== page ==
Just a week after officially announcing a major expansion to the exclusive Club 33, Disneyland has revealed the details of what will be changing – not only within the restaurant, but also to the surrounding guest areas.
Beginning this week, Club 33 members have been given access to a preview center to learn about what will be changing when this historic establishment closes for roughly six months beginning January 2014. The details include sweeping changes to much of the Club’s layout and offerings as well as confirm the feared changes to classic areas of New Orleans Square.
Some of the details first emerged at DisneyDose.com, followed by even more sent to me from a Club 33 member.
Here’s an outline of the upcoming expansion:
The Christmas store L’Ornement Magique will become the new Club 33 entrance, opening into the Court of Angels behind it. The existing curved staircase will remain, leading Club 33 patrons up and inside. A glass ADA-approved elevator will be installed as well.
Opaque glass panels will wall off the Court of Angels from New Orleans Square streets – and from park guests passing by. The courtyard will become a Club 33 waiting area with tables and chairs. No roof or covering will be added over the courtyard, leaving it open as it is now.
The famous green door that has marked the entrance of Club 33 for decades will remain, but will no longer be in use for guests entering the restaurant.
Inside Club 33, the Trophy Room will become a backstage area. No new dining area will be created in its place, leaving the main dining room, which will remain relatively unchanged.
Club 33 will be receiving a huge new kitchen, one of the main motivations for the expansion, renovations, and replacement of the Trophy Room.
Existing Club 33 treasures, such as the “Happiest Millionaire” phone booth and “Mary Poppins” table will be relocated to new locations inside.
The existing dining room will be receiving new chairs and china, auctioning off the old items to members. It is expected to have approximately the same number of seats.
The fireplace will be removed from the dining room and a new window will be added.
A new lounge will be built featuring a skylight and bar. It will be open to all membership levels, but operated in a similar manner as 1901 at Disney California Adventure, accessible only to present members and their guests. The lounge may feature a few tables to reserve for full dining.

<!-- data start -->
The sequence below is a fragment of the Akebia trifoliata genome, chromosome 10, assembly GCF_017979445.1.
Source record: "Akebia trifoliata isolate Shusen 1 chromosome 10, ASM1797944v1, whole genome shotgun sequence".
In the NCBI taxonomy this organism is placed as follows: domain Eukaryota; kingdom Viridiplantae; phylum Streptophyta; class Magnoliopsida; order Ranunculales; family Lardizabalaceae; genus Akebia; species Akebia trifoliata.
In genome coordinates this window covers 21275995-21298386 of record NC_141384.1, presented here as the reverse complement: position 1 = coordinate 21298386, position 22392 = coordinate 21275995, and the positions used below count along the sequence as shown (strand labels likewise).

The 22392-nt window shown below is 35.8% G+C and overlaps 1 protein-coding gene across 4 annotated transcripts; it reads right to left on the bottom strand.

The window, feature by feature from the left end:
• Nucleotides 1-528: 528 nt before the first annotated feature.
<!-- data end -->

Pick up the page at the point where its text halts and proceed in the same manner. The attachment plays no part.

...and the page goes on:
The design of the new lounge is inspired by the look of Tiana’s Palace in “The Princess and the Frog” in a similar art nouveau style. Salon Nouveau will be its official name, but it will likely be casually referred to simply as the Club 33 lounge, bar, or jazz club. The artwork shown in the preview center is said to feature a look for the lounge that is quite stunning.
Balconies will remain on the dining room, but the lounge will not have balcony access.
Club 33 menus will be receiving big changes, possibly adding breakfast depending on demand. The buffet is being removed from lunch service, said to have been grandfathered in under old buffet rules, which now require permanent buffet setups rather than the portable tables that have been in use.
Club 33 bathrooms will be relocated, though the famous “thrones” will remain.
Construction is expected to move rapidly, with a high budget invested to ensure the Club reopens on time. Hard hat tours may be available to members, pending approval from Disney’s legal department.
During the expansion, Club 33 merchandise will still be available to members at one of the Grand Californian shops. Disney is also working on setting up a website to offer real-time membership updates, planning to open up memberships after the Club renovation is complete, but will still keep the total number of members relatively low.
The whole project is expected to be complete in summer 2014, with work beginning in January 2014. Fans who want to see the gracefully decorated Court of Angels will need to head to Disneyland before the end of the year to have one last look before it’s hidden behind glass walls, available only to those with access to one of the park’s most exclusive areas.